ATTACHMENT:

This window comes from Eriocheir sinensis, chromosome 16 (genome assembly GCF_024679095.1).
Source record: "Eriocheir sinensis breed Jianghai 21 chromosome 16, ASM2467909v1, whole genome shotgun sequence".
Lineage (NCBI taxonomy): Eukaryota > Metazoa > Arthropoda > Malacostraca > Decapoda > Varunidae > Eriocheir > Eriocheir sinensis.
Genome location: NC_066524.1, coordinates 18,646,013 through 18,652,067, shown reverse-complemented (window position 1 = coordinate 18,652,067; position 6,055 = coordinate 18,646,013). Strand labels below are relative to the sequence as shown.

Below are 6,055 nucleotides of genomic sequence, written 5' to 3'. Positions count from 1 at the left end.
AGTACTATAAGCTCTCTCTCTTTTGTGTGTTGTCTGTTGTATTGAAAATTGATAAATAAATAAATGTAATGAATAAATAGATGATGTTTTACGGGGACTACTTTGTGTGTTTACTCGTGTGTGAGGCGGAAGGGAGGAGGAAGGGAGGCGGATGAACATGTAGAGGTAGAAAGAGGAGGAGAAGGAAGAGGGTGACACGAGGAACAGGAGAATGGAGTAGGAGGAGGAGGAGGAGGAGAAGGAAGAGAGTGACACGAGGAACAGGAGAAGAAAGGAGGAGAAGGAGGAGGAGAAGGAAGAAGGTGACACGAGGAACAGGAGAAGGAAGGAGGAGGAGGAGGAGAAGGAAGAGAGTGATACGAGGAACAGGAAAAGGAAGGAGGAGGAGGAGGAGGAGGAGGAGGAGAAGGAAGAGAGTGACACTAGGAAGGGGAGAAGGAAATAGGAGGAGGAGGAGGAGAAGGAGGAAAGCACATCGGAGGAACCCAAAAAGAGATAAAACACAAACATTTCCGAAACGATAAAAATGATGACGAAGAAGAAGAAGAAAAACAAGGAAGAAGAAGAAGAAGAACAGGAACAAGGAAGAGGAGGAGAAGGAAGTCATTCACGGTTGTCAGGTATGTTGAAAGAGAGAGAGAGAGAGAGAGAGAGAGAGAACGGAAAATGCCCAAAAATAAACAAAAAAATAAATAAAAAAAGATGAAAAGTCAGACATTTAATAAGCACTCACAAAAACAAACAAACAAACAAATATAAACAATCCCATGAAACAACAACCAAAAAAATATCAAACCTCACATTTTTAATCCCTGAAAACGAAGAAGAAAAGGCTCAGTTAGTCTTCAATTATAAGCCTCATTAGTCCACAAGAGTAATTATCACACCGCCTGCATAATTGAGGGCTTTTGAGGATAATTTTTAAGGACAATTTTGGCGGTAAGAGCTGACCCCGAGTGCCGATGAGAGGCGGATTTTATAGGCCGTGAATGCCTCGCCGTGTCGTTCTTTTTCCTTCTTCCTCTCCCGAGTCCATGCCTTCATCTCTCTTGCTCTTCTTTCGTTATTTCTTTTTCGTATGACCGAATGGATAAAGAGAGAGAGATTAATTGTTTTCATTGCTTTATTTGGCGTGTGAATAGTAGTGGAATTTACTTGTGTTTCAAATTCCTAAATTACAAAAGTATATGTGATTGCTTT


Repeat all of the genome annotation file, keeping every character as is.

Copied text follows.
This window comes from Eriocheir sinensis, chromosome 16 (genome assembly GCF_024679095.1).
Source record: "Eriocheir sinensis breed Jianghai 21 chromosome 16, ASM2467909v1, whole genome shotgun sequence".
Lineage (NCBI taxonomy): Eukaryota > Metazoa > Arthropoda > Malacostraca > Decapoda > Varunidae > Eriocheir > Eriocheir sinensis.
Genome location: NC_066524.1, coordinates 18,646,013 through 18,652,067, shown reverse-complemented (window position 1 = coordinate 18,652,067; position 6,055 = coordinate 18,646,013). Strand labels below are relative to the sequence as shown.

Below are 6,055 nucleotides of genomic sequence, written 5' to 3'. Positions count from 1 at the left end.
AGTACTATAAGCTCTCTCTCTTTTGTGTGTTGTCTGTTGTATTGAAAATTGATAAATAAATAAATGTAATGAATAAATAGATGATGTTTTACGGGGACTACTTTGTGTGTTTACTCGTGTGTGAGGCGGAAGGGAGGAGGAAGGGAGGCGGATGAACATGTAGAGGTAGAAAGAGGAGGAGAAGGAAGAGGGTGACACGAGGAACAGGAGAATGGAGTAGGAGGAGGAGGAGGAGGAGAAGGAAGAGAGTGACACGAGGAACAGGAGAAGAAAGGAGGAGAAGGAGGAGGAGAAGGAAGAAGGTGACACGAGGAACAGGAGAAGGAAGGAGGAGGAGGAGGAGAAGGAAGAGAGTGATACGAGGAACAGGAAAAGGAAGGAGGAGGAGGAGGAGGAGGAGGAGGAGAAGGAAGAGAGTGACACTAGGAAGGGGAGAAGGAAATAGGAGGAGGAGGAGGAGAAGGAGGAAAGCACATCGGAGGAACCCAAAAAGAGATAAAACACAAACATTTCCGAAACGATAAAAATGATGACGAAGAAGAAGAAGAAAAACAAGGAAGAAGAAGAAGAAGAACAGGAACAAGGAAGAGGAGGAGAAGGAAGTCATTCACGGTTGTCAGGTATGTTGAAAGAGAGAGAGAGAGAGAGAGAGAGAGAGAACGGAAAATGCCCAAAAATAAACAAAAAAATAAATAAAAAAAGATGAAAAGTCAGACATTTAATAAGCACTCACAAAAACAAACAAACAAACAAATATAAACAATCCCATGAAACAACAACCAAAAAAATATCAAACCTCACATTTTTAATCCCTGAAAACGAAGAAGAAAAGGCTCAGTTAGTCTTCAATTATAAGCCTCATTAGTCCACAAGAGTAATTATCACACCGCCTGCATAATTGAGGGCTTTTGAGGATAATTTTTAAGGACAATTTTGGCGGTAAGAGCTGACCCCGAGTGCCGATGAGAGGCGGATTTTATAGGCCGTGAATGCCTCGCCGTGTCGTTCTTTTTCCTTCTTCCTCTCCCGAGTCCATGCCTTCATCTCTCTTGCTCTTCTTTCGTTATTTCTTTTTCGTATGACCGAATGGATAAAGAGAGAGAGATTAATTGTTTTCATTGCTTTATTTGGCGTGTGAATAGTAGTGGAATTTACTTGTGTTTCAAATTCCTAAATTACAAAAGTATATGTGATTGCTTT